CDC MMWR: Prevalence of Microcephaly and Other Birth Defects Associated with Congenital Zika Virus Infection

Published Date: 
Thursday, March 2, 2017
Issue: 
No.192
Category: 
Resources, Reports, Research

A new article, Prevalence of Microcephaly and Other Birth Defects Associated with Congenital Zika Virus Infection — Massachusetts, North Carolina, and Atlanta, Georgia, 2013–2014, has been published in CDC’s Morbidity and Mortality Weekly Report.  This report utilized data from three birth defects surveillance systems in the United States, Massachusetts, North Carolina, and Atlanta, Georgia, from 2013 to 2014. This data enabled the CDC to identify the number of births with evidence of defects, like those seen in infants born to women with Zika infection during pregnancy, before the introduction of Zika virus into the Americas. These types of birth defects occurred in about 3 out of every 1,000 births in 2013-2014. In comparison to 2016 data from the US Zika Pregnancy Registry (USZPR), these birth defects were 20 times more common in pregnancies with possible Zika virus infection. Birth defects affected about 6% (nearly 60 out of every 1,000) of completed pregnancies with Zika infection. This new report provides a reference for guidance on interpretation of the effect of Zika on the occurrence of birth defects in the United States. It also demonstrates the importance of surveillance systems collecting data on birth defects.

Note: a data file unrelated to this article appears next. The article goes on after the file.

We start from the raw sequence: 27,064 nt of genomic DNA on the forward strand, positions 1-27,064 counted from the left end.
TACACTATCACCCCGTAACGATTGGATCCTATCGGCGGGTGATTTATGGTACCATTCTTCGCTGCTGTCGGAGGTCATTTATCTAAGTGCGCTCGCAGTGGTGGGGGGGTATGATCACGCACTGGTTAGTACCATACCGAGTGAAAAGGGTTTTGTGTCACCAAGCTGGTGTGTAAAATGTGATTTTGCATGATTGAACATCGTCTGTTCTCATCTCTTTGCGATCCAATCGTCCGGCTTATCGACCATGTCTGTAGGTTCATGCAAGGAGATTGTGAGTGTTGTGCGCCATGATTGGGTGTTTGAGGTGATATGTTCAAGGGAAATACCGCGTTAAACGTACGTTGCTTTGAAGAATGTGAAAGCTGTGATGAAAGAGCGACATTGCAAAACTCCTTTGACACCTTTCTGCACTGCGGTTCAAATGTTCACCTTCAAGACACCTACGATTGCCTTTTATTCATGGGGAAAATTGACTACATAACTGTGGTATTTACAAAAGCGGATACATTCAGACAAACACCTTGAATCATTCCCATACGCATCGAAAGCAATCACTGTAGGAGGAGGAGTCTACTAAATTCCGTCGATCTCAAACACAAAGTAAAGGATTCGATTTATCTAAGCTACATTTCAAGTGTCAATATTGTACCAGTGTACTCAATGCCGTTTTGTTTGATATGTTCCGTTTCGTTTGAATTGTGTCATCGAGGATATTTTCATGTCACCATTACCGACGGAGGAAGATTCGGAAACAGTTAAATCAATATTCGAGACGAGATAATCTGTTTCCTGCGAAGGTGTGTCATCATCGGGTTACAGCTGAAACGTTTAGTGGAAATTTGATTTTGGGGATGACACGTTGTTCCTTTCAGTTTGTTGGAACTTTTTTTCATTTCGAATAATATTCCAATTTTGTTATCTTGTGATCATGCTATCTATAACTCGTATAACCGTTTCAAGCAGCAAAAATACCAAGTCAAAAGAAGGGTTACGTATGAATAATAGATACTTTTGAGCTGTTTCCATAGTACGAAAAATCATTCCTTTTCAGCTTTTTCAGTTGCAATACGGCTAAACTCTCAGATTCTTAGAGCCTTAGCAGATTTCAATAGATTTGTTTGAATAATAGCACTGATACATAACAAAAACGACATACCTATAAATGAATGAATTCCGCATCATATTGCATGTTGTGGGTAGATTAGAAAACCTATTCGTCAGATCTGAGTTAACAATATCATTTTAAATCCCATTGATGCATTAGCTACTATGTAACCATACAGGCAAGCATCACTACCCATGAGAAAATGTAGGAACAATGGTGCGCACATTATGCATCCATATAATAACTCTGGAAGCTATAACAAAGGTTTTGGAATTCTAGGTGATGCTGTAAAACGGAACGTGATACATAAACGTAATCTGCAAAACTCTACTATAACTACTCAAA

CDC continues to uphold recommendations that pregnant women refrain from travel to areas with Zika. If a pregnant woman must travel to, or resides, in an area with Zika, she should work with her healthcare provider to strictly follow the steps to prevent mosquito bites and sexual transmission of Zika virus. Pregnant women with possible exposure to Zika virus should be tested for Zika infection, even without the presence of symptoms.

To see more Zika resources, visit the CityMatCH Emerging MCH Issues page!

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